ElevationAscent: 2,265' 690 m
Descent: -1,803' -550 m
High: 7,600' 2,317 m
Low: 5,723' 1,744 m
GradeAvg Grade: 5% (3°)
Max Grade: 19% (11°)
Current trail conditions
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“A well-maintained trail with unobstructed, great views of Jordanelle Reservoir and the surrounding mountains.”— Tomsen Reed
Eventually the trail hits a series of longer switchbacks, and after about 1,500 feet of climbing (from the trailhead), the trail hits the main ridge. The trail then climbs a few more hundred feet before reaching the top of the main climb, right by the high point of the ridge. This high point comes about eight miles from the trailhead.
From this point, the trail starts to weave in and out of a series of aspen groves and other small forests, which provide the first real shade along the trail. This point also starts a nice, fun descent that heads down to the northern end of the loop. At about 12.5 miles in, there is another small climb that tops out on the western side of the ridge. Along this northern section is where you get the best views of Jordanelle Reservoir.
After about 14 miles, the trail reaches the top of the second notable climb, and opens up for some great views of the Wasatch Back foothills, which in the fall can be covered in beautiful crimson leaves. This section also has the longest descent of the loop, which can be rocky at times but is generally pretty fun and mostly manageable.
The Coyote Canyon Trail ends at about 16.5 miles in. Along this section between 14-16.5 miles you start to get some great views of Mount Timpanogos and the other southerly Wasatch mountains, which can be especially stunning in the shoulder seasons when they're capped in snow.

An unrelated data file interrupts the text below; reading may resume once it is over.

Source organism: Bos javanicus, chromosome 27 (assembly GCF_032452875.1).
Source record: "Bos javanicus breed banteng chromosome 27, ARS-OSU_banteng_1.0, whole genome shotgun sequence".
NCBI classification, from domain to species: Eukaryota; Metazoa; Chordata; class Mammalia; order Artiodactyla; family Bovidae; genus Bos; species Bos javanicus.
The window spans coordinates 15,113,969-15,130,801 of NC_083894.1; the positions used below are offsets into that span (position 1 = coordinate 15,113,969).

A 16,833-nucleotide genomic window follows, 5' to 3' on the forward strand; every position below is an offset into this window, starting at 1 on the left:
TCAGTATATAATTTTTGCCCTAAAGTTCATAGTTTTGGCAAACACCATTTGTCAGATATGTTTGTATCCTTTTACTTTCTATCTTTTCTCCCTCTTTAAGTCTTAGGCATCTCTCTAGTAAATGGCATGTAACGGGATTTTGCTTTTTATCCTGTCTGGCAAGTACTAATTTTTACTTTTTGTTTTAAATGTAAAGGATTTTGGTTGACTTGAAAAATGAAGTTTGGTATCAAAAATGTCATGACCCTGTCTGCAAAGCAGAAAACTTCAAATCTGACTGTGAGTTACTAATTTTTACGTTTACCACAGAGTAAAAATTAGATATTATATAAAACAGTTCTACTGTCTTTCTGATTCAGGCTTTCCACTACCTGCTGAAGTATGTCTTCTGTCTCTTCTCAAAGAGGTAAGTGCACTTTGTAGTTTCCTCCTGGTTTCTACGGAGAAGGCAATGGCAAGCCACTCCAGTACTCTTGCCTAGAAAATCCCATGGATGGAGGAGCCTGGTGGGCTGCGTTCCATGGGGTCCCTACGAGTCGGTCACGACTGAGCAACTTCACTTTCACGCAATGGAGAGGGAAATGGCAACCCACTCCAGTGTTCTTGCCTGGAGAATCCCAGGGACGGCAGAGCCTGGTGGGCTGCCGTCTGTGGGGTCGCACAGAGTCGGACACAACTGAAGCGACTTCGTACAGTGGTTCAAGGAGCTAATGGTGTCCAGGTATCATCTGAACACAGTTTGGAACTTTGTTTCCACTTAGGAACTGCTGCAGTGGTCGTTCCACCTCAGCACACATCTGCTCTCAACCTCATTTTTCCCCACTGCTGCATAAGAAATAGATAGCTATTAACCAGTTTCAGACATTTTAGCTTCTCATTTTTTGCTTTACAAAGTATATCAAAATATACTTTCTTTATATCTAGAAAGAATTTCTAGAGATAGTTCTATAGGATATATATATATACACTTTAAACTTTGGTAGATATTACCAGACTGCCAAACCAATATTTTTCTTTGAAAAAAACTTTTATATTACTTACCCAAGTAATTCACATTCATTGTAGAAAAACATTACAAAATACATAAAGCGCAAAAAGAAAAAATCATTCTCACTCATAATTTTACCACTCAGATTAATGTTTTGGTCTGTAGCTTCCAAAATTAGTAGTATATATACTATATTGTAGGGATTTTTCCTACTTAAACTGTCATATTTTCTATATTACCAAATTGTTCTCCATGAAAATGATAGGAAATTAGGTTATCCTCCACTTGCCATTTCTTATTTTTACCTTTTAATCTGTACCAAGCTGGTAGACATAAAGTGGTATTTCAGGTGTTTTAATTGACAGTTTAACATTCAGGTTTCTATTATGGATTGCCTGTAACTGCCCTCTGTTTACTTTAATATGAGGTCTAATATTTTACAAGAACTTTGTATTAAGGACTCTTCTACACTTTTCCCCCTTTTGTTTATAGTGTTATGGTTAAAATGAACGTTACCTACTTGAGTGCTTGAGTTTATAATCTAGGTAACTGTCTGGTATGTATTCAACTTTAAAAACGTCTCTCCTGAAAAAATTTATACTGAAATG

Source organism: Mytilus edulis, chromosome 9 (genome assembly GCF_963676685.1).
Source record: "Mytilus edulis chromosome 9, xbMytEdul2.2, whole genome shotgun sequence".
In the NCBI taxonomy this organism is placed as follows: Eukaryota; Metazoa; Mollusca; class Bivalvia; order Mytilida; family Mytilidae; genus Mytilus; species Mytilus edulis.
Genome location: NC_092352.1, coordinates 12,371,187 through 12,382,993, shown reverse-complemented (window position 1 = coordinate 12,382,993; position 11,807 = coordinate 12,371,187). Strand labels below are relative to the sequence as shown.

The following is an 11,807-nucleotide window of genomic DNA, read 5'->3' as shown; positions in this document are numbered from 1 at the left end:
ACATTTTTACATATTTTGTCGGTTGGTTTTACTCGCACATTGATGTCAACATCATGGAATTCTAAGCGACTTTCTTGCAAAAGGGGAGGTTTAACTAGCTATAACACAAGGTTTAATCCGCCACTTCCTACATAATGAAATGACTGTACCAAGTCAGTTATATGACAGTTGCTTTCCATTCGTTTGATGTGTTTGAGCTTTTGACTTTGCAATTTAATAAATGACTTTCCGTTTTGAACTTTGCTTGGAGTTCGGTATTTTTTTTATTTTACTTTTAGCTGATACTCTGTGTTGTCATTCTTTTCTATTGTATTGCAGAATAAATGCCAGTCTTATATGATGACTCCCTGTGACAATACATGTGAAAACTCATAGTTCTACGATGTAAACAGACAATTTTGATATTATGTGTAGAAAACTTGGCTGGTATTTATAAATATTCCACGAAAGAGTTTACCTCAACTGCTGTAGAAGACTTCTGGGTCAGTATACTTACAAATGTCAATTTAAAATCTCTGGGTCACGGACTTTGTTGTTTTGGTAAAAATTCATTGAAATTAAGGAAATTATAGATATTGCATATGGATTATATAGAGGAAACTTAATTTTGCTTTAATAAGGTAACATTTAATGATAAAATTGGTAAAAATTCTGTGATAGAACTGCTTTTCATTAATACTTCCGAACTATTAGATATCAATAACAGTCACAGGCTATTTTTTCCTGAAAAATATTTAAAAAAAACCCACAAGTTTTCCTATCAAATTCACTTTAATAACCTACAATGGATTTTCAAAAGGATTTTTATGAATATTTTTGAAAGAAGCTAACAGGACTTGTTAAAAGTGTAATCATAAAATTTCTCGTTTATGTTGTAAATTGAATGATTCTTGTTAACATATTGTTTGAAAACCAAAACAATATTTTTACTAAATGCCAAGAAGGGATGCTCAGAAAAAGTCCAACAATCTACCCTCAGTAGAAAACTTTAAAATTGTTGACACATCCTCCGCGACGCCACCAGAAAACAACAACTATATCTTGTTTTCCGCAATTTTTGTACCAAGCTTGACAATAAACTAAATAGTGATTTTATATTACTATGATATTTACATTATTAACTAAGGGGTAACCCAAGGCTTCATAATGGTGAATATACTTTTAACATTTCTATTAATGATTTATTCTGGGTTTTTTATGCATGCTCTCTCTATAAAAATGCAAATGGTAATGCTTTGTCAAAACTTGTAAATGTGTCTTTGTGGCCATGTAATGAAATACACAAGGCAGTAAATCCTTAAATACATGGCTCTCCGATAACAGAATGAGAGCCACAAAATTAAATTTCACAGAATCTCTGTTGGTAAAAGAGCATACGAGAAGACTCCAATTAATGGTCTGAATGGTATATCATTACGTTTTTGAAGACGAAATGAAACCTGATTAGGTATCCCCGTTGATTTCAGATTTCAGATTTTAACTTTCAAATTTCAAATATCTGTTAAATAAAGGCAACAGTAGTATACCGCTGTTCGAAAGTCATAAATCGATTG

The trail ends at a fork in the trails where you can go either on the Sheep Bones Trail or the Riverview Trail. Going down (to the right) on the Riverview Trail will take you to the Riverview Trailhead, just off the side of State Road 32. Going slightly left on the trail will take you along the Riverview Trail back towards the Coyote Canyon Trail, and back to the original trailhead. Choosing the third option, the one in the middle, will take you on the Sheep Bones Trail, which eventually meets up with the Lower Riverview Trail, which also leads back to the Coyote Trailhead.
At most of the trail junctions, there is a small sign with a map on it, which makes it pretty hard to get lost or on the wrong trail along these trails.
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Photos, Dogs Allowed, Runner Notes
Land Manager: Utah Valley University & Sorensen Family